GhostBSD 20 - When there's something wrong with your Tux

Updated: February 1, 2020

In the Linux world, Arch is the great noob equalizer. But there's an even more frightening beast in the forest. It's BSD, and even invoking its name can send the lesser man into despair. The simple truth of the matter is, throughout the nerdy circles of the world, BSD holds a respectable place as a stable, reliable workhorse. But it's never distinguished itself as a viable desktop alternative.

Over the years, I've dabbled in BSD quite some - you can check my UNIX reviews to figure out what gives. Sometimes, there would be this or that BSD flavor that surprised with its simplicity, but things would usually unravel at some point, whether it's hardware compatibility, disk-greedy partitioning, or perhaps the ease of everyday use. Then, recently, I came across GhostBSD, and it looks pretty and inviting. So let's see what gives.

Live session

Ere we commence, I must say this is a virtual machine test - not a proper hardware test on a laptop the likes of which I do with Linux. The reason is - disk management. Often, BSD wants the whole device for itself, and I don't have a spare machine I can wholly dedicate to this cause. This forces me to test using VirtualBox. The downside of this effort is, you won't get the full scope of what BSD does and doesn't, specifically things like Wireless connectivity, Nvidia drivers and alike.

GhostBSD did boot fine in VirtualBox, though. The boot splash is super-short, so you must have quick fingers. Next, you're asked what kind of graphics drivers you want to use - VirtualBox is there in the list. While you don't get mouse integration out of the box, you can resize the guest as you see fit, so you can actually have a normal-sized desktop experience. A promising start then.

Live desktop

GhostBSD 20 is a pretty thing. You get the MATE desktop with the classic menu layout, true to the old, proven Gnome 2 formula, similar to what we've seen with OpenIndiana a while back. You also get a fancy theme and icons. But to be fair, these do feel a little out of place, as they are a bit too flat and modern-like. Still.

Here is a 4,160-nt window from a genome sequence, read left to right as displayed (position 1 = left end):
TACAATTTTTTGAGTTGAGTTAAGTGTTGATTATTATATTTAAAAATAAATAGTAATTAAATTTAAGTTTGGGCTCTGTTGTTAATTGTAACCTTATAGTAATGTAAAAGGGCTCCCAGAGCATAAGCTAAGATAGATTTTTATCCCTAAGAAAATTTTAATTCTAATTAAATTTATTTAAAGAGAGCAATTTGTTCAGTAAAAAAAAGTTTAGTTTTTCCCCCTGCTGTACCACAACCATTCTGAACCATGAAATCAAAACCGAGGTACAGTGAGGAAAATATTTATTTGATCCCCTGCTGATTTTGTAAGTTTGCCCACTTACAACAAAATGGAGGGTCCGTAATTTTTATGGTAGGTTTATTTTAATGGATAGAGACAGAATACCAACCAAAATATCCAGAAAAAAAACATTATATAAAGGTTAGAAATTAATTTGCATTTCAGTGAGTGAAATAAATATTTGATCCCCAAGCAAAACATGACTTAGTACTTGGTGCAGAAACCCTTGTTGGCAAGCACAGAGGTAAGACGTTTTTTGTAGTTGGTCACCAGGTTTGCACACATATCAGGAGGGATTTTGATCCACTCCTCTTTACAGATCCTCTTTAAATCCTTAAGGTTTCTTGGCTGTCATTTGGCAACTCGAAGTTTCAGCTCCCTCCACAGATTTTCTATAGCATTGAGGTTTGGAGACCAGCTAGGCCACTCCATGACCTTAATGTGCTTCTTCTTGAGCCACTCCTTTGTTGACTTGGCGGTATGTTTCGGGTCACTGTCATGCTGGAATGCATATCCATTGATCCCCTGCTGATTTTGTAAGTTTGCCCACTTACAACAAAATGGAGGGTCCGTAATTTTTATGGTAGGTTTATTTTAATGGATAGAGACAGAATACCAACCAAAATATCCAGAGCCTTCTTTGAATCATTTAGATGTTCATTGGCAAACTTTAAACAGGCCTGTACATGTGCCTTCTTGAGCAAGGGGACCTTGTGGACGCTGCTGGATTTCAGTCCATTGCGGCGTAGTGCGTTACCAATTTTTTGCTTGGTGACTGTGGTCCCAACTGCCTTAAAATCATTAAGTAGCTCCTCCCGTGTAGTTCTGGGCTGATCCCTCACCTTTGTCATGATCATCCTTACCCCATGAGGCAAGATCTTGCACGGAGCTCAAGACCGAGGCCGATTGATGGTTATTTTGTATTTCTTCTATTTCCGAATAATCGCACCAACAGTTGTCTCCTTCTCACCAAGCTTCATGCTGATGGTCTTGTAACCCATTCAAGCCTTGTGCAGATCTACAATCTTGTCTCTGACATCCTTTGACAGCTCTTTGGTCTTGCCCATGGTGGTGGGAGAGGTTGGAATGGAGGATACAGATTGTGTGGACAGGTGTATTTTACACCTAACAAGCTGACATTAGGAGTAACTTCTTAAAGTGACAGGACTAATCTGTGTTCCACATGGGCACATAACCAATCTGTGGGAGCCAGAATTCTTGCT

The other problem with this stylish theme is that you get about 10px worth of alpha border for window screenshots, so this creates a visual clutter - anything caught in the background will be included, which is not what you want when taking screenshots of individual programs. The file manager also has a visual buglet - if you want to resize the sidebar, you can, but there's no visual indicator of the grab handle one would expect.

File manager, sidebar resize

Font & HD (DPI) scaling

Since I was testing on my Slimbook Pro2 laptop, I did have to sort the scaling. The machine comes with a 14-inch screen, with 1920x1080px resolution, and this makes everything a bit tiny. In Kubuntu, HD scaling wasn't trivial, so I had to resort to all sorts of font size tricks to get the job done. Since, I've had a chance to fiddle with Windows 10 scaling, and I discovered a new world of wonders and snags, which puts the Plasma issues in a completely different light, but that's a story for another time. It would appear scaling isn't really plug-n-play in any operating system, it seems, at all. Shame. Maybe macOS, but I don't have enough experience with that.

Now, how does MATE handle scaling - well, you can change font DPI settings. This doesn't sound ideal, but it works great. I was able to go from default 97 DPI (not sure why not 96) to any value, and the elements were all correctly resized, with a sharp transition effect. No sudden blurring or stretching or anything like that. So I was able to make the desktop session pleasant to use, even on a small, hi-res display. Very cool. Full fractional fun. A buglet: the system menu would not show after tweaking the DPI; a session logout was needed.

Fonts & DPI scaling

Resized font, DPI


I decided to go about my usual set of testing, as much as possible. With bridged networking, I was able to access my Windows machines. Samba connectivity worked fine. Nice. Samba printing, that too! Even my Wireless printer was detected properly. Noice.



This one worked quite all right, as well. I had HD video and MP3 playback. You have VLC, so you shouldn't expect any (bad) surprises. Once, I skipped forward within the current track, and audio disappeared even though the time stamp for the song kept on ticking. At this point, VLC had to be hard-killed. Hm. System area integration is rather elegant.

HD video

MP3 playback

Some oddities

At some point, I had a notification that there were updates available, in the live session. Looks similar to what some Linux distros do. But I wonder if the actual mechanism works well while running from a removable media with no persistent storage.

Updates in live session, weird

Text files open in LibreOffice by default - and not in the text editor (Pluma). Go figure. The mouse was sluggish, and I had to change its acceleration and sensitivity. And also the mouse icon theme, as the default one is all 1999 in its glory. This includes the wait-for-action clock that makes FVWM look like the coolest wonder in the universe. But at least you have the power of MATE to edit everything. So you win some, you lose some.

Station tweaks